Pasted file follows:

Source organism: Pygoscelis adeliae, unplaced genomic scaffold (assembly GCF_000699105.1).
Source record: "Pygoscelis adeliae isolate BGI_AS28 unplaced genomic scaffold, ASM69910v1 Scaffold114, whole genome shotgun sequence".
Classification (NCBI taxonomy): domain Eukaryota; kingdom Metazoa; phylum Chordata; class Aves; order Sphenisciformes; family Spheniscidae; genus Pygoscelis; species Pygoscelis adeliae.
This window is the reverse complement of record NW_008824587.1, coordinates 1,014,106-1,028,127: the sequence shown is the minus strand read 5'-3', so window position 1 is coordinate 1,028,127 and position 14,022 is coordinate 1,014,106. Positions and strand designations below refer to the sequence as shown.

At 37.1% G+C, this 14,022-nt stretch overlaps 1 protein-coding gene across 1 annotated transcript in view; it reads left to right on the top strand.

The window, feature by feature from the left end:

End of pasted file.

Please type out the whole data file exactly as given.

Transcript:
Source organism: Pygoscelis adeliae, unplaced genomic scaffold (assembly GCF_000699105.1).
Source record: "Pygoscelis adeliae isolate BGI_AS28 unplaced genomic scaffold, ASM69910v1 Scaffold114, whole genome shotgun sequence".
Classification (NCBI taxonomy): domain Eukaryota; kingdom Metazoa; phylum Chordata; class Aves; order Sphenisciformes; family Spheniscidae; genus Pygoscelis; species Pygoscelis adeliae.
This window is the reverse complement of record NW_008824587.1, coordinates 1,014,106-1,028,127: the sequence shown is the minus strand read 5'-3', so window position 1 is coordinate 1,028,127 and position 14,022 is coordinate 1,014,106. Positions and strand designations below refer to the sequence as shown.

At 37.1% G+C, this 14,022-nt stretch overlaps 1 protein-coding gene across 1 annotated transcript in view; it reads left to right on the top strand.

The window, feature by feature from the left end: